Last week I received an email from a young couple who are hoping to do the Arizona Trailnext year.
Hailing from the UK, where dry water sources are about as common as ice cream trucks in the Gobi desert, they wanted to know specifically about the seasonal variability of water sources in the southwestern United States. In addition, they asked if I could give them any general advice in regards to worst-case scenarios on the H2O front.
Before addressing their questions, it’s worth remembering that when it comes to all aspects of Backcountry health & safety, “prevention is better than cure.” It is difficult to overstate the importance of this age old truism, however, if you happen to check out the Health & Safety section of The Hiking Life website, you will notice that I give it a very good try.
In short, do your research before setting out. Study maps and check for up-to-date information on the internet. If little can be found, call local agencies directly for first hand information.
If data proves hard to come by, always err on the side of caution in regards to how much water you are carrying. Generally speaking when it comes to H2O, better too much than too little.
With that out of the way, back to the issue at hand…………what should I do if water sources I am counting on turn out to be dry?
1. Don’t Panic
Now’s the time to take a swig of that emergency supply you have been carrying. Better make it a small one……….just in case.
Jokes aside, keeping a cool head, staying positive and making objective decisions is vital in such situations:
“Man can live about forty days without food, about three days without water, about eight minutes without air, but only for one second without hope.” (Author unknown)
If the H2O situation isn’t what you expected, you will need to adapt on the fly.
- Time your days so that the bulk of your hiking is done in the early morning and late afternoon/evening, when temps are cooler and you will not need as much water.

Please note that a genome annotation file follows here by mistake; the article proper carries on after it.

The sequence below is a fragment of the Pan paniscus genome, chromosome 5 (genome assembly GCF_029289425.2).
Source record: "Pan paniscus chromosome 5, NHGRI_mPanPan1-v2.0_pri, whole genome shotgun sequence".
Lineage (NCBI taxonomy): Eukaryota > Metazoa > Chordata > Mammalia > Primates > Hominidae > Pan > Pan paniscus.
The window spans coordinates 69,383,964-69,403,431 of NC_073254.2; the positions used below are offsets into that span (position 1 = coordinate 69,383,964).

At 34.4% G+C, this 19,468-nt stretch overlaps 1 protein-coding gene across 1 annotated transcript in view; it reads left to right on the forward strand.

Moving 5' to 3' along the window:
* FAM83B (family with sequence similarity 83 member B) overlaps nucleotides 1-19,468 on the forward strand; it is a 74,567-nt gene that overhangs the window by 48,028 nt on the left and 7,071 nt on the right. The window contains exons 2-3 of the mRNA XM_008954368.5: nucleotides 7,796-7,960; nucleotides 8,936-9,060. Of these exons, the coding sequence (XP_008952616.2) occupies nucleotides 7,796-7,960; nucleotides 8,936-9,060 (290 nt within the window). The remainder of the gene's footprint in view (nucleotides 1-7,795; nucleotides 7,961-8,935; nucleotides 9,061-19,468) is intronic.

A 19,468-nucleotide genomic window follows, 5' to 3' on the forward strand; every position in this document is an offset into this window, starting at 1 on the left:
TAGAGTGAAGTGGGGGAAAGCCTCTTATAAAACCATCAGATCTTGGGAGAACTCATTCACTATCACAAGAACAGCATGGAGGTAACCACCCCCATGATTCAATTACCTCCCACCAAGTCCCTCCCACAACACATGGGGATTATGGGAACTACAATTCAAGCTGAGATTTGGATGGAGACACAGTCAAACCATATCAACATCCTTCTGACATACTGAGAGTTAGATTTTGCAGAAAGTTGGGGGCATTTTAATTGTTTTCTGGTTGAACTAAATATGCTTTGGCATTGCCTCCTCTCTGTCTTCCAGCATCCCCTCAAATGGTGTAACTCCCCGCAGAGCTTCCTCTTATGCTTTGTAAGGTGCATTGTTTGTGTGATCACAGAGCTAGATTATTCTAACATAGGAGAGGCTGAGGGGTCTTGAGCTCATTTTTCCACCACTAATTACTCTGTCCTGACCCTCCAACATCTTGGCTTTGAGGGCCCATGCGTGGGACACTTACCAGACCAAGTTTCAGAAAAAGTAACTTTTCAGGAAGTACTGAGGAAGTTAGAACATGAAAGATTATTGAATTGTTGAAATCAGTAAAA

- Find a shady tree or bush to rest underneath during the midday hours.
- If you choose to cook, do so at the water sources themselves, so that you won’t need to carry any extra water for dinner.
Just because a stream appears dry close to the trail, doesn’t necessarily mean that that will be the case further up towards its source. Make the effort to go and check. In addition, check downstream for any areas shaded by rocks and/or vegetation which may harbour water.
4. Vantage Point
Climb to the nearest high point. Look for gullies, depressions and valley bottoms that show signs of vegetation (i.e. potential water sources).
Signs of livestock generally indicate a water source in the vicinity. Grazing animals tend not to stray too far from their primary water supply. Look for converging paths leading in a downhill direction. Any water taken from sources frequented by livestock should always be treated.
If you happen to spot a patch of green or a damp spot in an otherwise dry creek bed, this is an indicator that water lies close to the surface. Dig a hole and if it fills up with water, scoop out the liquid with your cooking pot. Alternatively, place a shirt or a bandana into the hole, let it soak up the moisture and wring it directly into your mouth.
Whilst ultimately effective, they produce very little return relative to the amount of time you need to wait (up to 500ml of water in 24 hours). They should be employed only as a last resort after all other avenues have been exhausted.
8. If all else fails, look for a guy with a camel
Click here for a clip from Gallipoli, one of my favourite Australian movies. Directed by Peter Weir (Dead Poet’s Society, Witness, The Truman Show), the award winning film co-starred a young Mel Gibson; back in the days when he still had an Australian accent and well before he was public enemy number one in Malibu, CA.